“Throw the book away”
Reading versus Experience in Children’s Fantasy
About the Book
Children’s literature is an excellent way to educate children, on everything from social behavior and beliefs to attitudes toward education itself. A major aspect of children’s literature is the importance of books and reading. Books represent adult authority.
This book examines the role that books, reading and writing play in children’s fantasy fiction, from books that act as artifacts of power (The Abhorsen Trilogy, The Spiderwick Chronicles, Harry Potter) to interactive books (The Neverending Story, Malice, Inkheart) to books with character-writers (Percy Jackson, Captain Underpants). The author finds that although books and reading often play a prominent role in fantasy for children, the majority of young protagonists gain self-sufficiency not by reading but specifically by moving beyond books and reading.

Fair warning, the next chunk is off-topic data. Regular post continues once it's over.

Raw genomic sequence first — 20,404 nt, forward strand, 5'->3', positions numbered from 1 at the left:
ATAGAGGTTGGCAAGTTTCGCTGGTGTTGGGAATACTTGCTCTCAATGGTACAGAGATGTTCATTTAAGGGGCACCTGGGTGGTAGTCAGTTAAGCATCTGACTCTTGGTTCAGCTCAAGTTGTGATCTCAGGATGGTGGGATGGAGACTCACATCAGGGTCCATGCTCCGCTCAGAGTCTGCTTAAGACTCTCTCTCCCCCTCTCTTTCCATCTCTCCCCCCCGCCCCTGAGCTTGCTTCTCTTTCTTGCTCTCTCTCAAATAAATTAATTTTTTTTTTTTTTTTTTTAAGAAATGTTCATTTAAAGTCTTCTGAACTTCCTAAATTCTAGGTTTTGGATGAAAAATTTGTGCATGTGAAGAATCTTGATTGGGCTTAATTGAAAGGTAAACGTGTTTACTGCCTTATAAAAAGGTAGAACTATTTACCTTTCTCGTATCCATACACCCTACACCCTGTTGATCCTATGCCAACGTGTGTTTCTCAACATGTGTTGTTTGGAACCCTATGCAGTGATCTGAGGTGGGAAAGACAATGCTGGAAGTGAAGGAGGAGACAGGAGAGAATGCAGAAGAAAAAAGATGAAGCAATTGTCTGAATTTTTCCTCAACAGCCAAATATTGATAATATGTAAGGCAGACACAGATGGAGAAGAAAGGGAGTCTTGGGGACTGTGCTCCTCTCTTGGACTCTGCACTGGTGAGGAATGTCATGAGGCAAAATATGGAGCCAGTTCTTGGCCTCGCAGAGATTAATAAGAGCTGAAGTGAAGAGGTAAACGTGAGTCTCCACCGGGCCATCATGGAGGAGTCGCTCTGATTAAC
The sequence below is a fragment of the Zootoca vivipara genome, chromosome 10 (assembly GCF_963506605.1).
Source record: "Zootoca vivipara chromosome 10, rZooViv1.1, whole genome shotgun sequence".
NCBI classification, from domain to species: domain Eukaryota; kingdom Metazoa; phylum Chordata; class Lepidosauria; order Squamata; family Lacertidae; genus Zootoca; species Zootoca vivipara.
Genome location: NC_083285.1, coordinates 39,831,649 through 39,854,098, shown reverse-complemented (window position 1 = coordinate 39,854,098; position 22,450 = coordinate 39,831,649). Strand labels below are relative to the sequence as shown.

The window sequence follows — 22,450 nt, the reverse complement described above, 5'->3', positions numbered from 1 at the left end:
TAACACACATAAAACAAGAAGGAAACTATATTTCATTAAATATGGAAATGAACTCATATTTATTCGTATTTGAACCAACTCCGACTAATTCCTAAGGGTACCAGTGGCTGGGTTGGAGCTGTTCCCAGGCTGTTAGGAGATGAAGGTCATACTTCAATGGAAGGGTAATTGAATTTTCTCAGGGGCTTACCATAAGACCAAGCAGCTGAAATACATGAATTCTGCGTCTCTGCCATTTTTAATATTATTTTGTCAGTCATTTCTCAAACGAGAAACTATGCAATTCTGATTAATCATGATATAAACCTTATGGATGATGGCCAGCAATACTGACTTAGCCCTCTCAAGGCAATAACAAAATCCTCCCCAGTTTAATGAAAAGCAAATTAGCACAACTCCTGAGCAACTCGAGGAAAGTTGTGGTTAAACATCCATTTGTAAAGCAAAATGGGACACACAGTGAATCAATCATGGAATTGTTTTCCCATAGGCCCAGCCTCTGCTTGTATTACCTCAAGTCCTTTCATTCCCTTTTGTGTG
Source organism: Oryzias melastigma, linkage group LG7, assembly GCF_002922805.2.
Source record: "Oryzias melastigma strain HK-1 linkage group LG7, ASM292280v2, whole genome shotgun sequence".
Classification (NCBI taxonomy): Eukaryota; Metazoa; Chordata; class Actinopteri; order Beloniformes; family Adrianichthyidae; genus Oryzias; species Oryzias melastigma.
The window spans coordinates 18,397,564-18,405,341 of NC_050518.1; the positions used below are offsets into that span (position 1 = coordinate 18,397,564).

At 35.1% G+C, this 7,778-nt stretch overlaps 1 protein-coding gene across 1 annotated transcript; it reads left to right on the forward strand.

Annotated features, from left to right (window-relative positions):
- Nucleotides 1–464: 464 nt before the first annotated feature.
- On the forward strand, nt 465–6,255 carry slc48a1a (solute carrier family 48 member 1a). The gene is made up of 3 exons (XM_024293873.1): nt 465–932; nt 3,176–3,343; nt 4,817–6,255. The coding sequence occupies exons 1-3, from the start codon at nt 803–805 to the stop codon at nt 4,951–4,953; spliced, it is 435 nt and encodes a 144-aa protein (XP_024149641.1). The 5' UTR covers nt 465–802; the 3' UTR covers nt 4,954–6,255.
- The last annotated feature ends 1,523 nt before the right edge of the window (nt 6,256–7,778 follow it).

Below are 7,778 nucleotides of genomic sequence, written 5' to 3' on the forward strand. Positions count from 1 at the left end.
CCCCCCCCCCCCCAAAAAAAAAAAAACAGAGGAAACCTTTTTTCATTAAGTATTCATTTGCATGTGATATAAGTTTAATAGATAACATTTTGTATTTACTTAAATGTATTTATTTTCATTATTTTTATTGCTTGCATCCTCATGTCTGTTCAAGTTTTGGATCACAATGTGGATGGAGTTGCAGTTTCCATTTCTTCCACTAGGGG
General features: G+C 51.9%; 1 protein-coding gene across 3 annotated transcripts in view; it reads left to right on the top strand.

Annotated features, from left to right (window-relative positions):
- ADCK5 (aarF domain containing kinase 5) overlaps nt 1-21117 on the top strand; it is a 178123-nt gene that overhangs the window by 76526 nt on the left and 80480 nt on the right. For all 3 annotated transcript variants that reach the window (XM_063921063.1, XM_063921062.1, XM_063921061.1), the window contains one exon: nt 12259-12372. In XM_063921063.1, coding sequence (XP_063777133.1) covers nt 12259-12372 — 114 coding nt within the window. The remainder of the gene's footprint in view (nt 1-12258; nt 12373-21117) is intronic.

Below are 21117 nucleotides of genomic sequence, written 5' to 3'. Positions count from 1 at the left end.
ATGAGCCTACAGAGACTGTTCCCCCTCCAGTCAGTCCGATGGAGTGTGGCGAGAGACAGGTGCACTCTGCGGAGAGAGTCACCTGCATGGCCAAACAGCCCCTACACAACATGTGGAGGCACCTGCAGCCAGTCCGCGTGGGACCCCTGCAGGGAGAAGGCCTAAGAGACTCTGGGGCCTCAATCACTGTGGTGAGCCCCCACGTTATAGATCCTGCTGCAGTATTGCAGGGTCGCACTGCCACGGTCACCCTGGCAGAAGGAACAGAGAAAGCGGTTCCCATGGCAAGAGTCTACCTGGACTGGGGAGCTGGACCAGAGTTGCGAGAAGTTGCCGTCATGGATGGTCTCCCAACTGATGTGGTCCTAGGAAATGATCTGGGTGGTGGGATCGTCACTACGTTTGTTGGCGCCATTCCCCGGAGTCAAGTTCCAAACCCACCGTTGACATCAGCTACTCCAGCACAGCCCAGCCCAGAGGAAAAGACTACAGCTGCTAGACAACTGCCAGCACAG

About the Author(s)
Amie A. Doughty is an associate professor of English at the State University of New York, College at Oneonta. She is a member of the Popular Culture and Children’s Literature associations and lives in Oneonta.
Amie A. Doughty
Format: softcover (6 x 9)
Bibliographic Info: notes, bibliography, index
Copyright Date: 2013
Table of Contents
Table of Contents
Part I. Overviews
1. Children’s Literature, Fantasy and Metaﬁction 9
2. Books as Artifacts of Power 27
3. Interacting with Books 50
4. The Writer-Character in Children’s Fantasy 64
5. Books and Storytelling in Film 81
Part II. Speciﬁc Series
6. Harry Potter, Book Learning, Adolescent Scribbling and SelfReliance 111
7. Inkheart and the Rejection of Literacy 140
8. Living Characters and Life Behind the Scenes in The Sylvie Cycle 155
Chapter Notes 169